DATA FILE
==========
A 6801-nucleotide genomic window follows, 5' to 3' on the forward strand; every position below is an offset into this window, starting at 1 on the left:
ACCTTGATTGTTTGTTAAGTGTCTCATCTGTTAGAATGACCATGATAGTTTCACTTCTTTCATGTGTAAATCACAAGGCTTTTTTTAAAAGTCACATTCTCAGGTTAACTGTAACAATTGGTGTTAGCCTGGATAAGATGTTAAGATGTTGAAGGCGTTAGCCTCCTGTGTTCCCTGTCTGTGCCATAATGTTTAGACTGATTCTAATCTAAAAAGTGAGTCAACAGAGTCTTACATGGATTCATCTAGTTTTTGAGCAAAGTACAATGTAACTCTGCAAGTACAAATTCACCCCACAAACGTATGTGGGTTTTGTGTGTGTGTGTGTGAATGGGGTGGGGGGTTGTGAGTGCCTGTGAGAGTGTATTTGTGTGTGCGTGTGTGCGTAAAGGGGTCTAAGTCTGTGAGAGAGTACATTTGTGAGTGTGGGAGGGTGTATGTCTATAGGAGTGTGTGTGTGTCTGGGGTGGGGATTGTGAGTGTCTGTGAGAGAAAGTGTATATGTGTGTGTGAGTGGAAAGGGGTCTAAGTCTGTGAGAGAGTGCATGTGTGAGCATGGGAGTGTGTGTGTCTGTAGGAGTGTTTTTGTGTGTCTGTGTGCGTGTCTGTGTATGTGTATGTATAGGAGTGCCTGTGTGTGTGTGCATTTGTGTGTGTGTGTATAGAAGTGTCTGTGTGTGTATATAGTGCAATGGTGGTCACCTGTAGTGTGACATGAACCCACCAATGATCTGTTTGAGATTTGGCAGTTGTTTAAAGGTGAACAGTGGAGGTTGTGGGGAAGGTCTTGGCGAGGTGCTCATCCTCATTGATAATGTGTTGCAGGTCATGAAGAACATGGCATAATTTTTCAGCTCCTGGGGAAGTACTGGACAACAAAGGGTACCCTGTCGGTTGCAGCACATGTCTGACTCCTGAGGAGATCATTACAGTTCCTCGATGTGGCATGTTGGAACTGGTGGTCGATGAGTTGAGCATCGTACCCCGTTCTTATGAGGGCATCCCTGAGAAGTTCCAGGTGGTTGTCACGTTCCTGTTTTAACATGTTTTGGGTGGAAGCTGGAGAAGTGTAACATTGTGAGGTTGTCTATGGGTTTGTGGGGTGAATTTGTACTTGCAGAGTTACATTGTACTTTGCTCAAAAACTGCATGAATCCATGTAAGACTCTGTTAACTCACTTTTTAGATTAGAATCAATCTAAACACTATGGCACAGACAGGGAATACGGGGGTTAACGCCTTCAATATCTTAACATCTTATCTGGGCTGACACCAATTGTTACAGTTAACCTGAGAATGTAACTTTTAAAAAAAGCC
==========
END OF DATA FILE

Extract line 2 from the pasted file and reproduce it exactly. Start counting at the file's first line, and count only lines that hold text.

ACCTTGATTGTTTGTTAAGTGTCTCATCTGTTAGAATGACCATGATAGTTTCACTTCTTTCATGTGTAAATCACAAGGCTTTTTTTAAAAGTCACATTCTCAGGTTAACTGTAACAATTGGTGTTAGCCTGGATAAGATGTTAAGATGTTGAAGGCGTTAGCCTCCTGTGTTCCCTGTCTGTGCCATAATGTTTAGACTGATTCTAATCTAAAAAGTGAGTCAACAGAGTCTTACATGGATTCATCTAGTTTTTGAGCAAAGTACAATGTAACTCTGCAAGTACAAATTCACCCCACAAACGTATGTGGGTTTTGTGTGTGTGTGTGTGAATGGGGTGGGGGGTTGTGAGTGCCTGTGAGAGTGTATTTGTGTGTGCGTGTGTGCGTAAAGGGGTCTAAGTCTGTGAGAGAGTACATTTGTGAGTGTGGGAGGGTGTATGTCTATAGGAGTGTGTGTGTGTCTGGGGTGGGGATTGTGAGTGTCTGTGAGAGAAAGTGTATATGTGTGTGTGAGTGGAAAGGGGTCTAAGTCTGTGAGAGAGTGCATGTGTGAGCATGGGAGTGTGTGTGTCTGTAGGAGTGTTTTTGTGTGTCTGTGTGCGTGTCTGTGTATGTGTATGTATAGGAGTGCCTGTGTGTGTGTGCATTTGTGTGTGTGTGTATAGAAGTGTCTGTGTGTGTATATAGTGCAATGGTGGTCACCTGTAGTGTGACATGAACCCACCAATGATCTGTTTGAGATTTGGCAGTTGTTTAAAGGTGAACAGTGGAGGTTGTGGGGAAGGTCTTGGCGAGGTGCTCATCCTCATTGATAATGTGTTGCAGGTCATGAAGAACATGGCATAATTTTTCAGCTCCTGGGGAAGTACTGGACAACAAAGGGTACCCTGTCGGTTGCAGCACATGTCTGACTCCTGAGGAGATCATTACAGTTCCTCGATGTGGCATGTTGGAACTGGTGGTCGATGAGTTGAGCATCGTACCCCGTTCTTATGAGGGCATCCCTGAGAAGTTCCAGGTGGTTGTCACGTTCCTGTTTTAACATGTTTTGGGTGGAAGCTGGAGAAGTGTAACATTGTGAGGTTGTCTATGGGTTTGTGGGGTGAATTTGTACTTGCAGAGTTACATTGTACTTTGCTCAAAAACTGCATGAATCCATGTAAGACTCTGTTAACTCACTTTTTAGATTAGAATCAATCTAAACACTATGGCACAGACAGGGAATACGGGGGTTAACGCCTTCAATATCTTAACATCTTATCTGGGCTGACACCAATTGTTACAGTTAACCTGAGAATGTAACTTTTAAAAAAAGCC